Life on a Sinking Ship

Human existence can be described by this allegory: You open your eyes and find that you are in a large room filled with people. You ask someone, “Where am I?”, “Why are we here?” No one seems to know. As you look around, you notice that there are two doors. From time to time, one door opens and someone walks into the room. They open their eyes and ask, “Where am I”, “Why am I here?”. You try to look through the doorway and see what’s on the other side, but it’s all black. You can’t see anything. From time to time, the other door opens and someone walks out of the room. You try to see what’s on the other side of the door, but you can’t see anything. That’s life. That describes the situation in which we all find ourselves, which leads us to four basic questions: “Where did we come from?”, “Why are we here?”, “How should we live?”, and “Where are we going?”. None of the answers are self-evident, even though opinions abound.

Our opinions about life can be grouped into those of optimists and those of pessimists. Optimists, whether they are religious or secular, think they have the answers to life’s basic questions. They might be preaching to save souls or lobbying to save the planet. These people can become manipulative, as they attempt to persuade everyone else to live by their rules. Entire nations, throughout history, have tried to dominate the world because they were convinced that their ideology was good for everyone else. Strong opinions lead to wars and oppression. So we have to ask ourselves if there really is any absolute truth, or is our exaggerated confidence just the result of natural human egotism.

Those who are pessimistic about life, on the other hand, live from day to day. Many people fall into this category. They just want to get by the best they can. They work to pay the bills and live for the weekend. They have more debt than savings. They are driven toward a goal, like owning a home, raising a family, or going on vacation, but when they reach that goal, they’re not necessarily happy. They are motivated by a lack of contentment, keeping up with the Jones’, but never get to the place of being content. They just stay busy to avoid facing their feelings. Amusement becomes a drug to mask their misery.

What we know for sure is that all of life on earth is small and insignificant in an inconceivably vast universe. Sometimes we think we’re really important, but we’re not. Let’s look at ourselves from a different perspective. Let’s see ourselves from where the sun is, and let’s say that the sun is reduced to our size, about one meter in diameter. Then the earth would be the size of a pea and more than a football field away. Each of us would be as small as a molecule on the surface of that pea. We wouldn’t even be perceptible under a microscope. Then look up, and the sun’s nearest neighbor would be 18,000 miles away and the size of a grapefruit. The universe doesn’t care how you dress today or whether or not your team wins the Super Bowl. All life could cease to exist on Earth and it wouldn’t affect the rest of the universe in the least. Most of the universe is hydrogen and helium. It doesn’t care what happens on Earth.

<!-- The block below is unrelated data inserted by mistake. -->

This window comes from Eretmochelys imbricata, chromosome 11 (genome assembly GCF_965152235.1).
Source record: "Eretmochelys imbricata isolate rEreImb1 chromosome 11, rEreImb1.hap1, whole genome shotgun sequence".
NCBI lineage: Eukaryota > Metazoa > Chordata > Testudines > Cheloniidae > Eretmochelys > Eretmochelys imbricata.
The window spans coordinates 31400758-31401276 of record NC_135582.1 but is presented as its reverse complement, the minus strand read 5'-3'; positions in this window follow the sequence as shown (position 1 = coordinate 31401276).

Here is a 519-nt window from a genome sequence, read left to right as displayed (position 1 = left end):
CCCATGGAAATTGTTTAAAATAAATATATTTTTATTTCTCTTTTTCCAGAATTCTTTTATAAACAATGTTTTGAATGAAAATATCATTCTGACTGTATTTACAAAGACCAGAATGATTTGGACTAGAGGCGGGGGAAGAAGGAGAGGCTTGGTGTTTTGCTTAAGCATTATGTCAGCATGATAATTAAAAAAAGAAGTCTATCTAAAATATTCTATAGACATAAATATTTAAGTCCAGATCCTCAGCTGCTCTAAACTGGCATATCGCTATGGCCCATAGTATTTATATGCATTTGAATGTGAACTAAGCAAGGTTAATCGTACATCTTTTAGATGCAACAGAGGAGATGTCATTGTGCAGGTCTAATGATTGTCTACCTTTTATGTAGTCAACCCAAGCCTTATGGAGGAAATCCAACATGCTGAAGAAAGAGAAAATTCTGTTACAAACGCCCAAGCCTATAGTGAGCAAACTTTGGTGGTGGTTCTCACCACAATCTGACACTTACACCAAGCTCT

Our lives are so short! It’s like we are in a waiting room, just passing the time. If life is good to us, we play with our toys until we get bored. If life is hard or painful, we struggle. We think life is fair if we have a good life and live to be 80 or 90, but life is unfair if a child is terminally ill and dies young. Maybe both are fair. Maybe both are unfair. If we see life as a burden, then why are we alive at all and why continue living? Why do we work so hard at pleasing other people, if life has no purpose? If life is good, then why do we need to die? Every day, we make plans and have the expectation of fulfilling them. Death is a disruption that makes no sense. It goes against our expectation of continuity. In terms of the history of the universe, our life is like a puff of smoke or a soap bubble. Even if we could keep ourselves from dying, the Earth is breaking down and the entire universe is slowly dying.

Since life seems to be so short and meaningless, why does anyone obey the law? Why does anyone make personal sacrifices for the benefit of others? Why do we work hard for long years to save for a short retirement? The morality that we should naturally expect for insignificant, temporal beings is obviously self-interest. My outlook should be ego-centric, where I’m the most important person in the universe, to me. Family should exist for me. Government should exist to benefit me. In short, there’s no reason for society to rise above the barbarism of Genghis Khan, because there’s no reason to sacrifice to have a culture, since there’s no purpose to culture. If life is meaningless, then our advanced civilization is just a mistake, and a relic of past idealism. Our prosperous society shouldn’t even exist.

The greatest dilemma that we face is why people who have such intellectual potential don’t have a greater role in the universe. Philosophy and religion have discussed this issue since the beginning of history. Opinions abound, but we all die. Whatever great ideas we might have, we still get buried six feet under or our ashes get tossed to the wind. We’re all in the same sinking ship. But what if one person was able to stay afloat and not drown? Would we listen to them? What if another ship came alongside that wasn’t sinking? If they threw you a life preserver, would you accept it?

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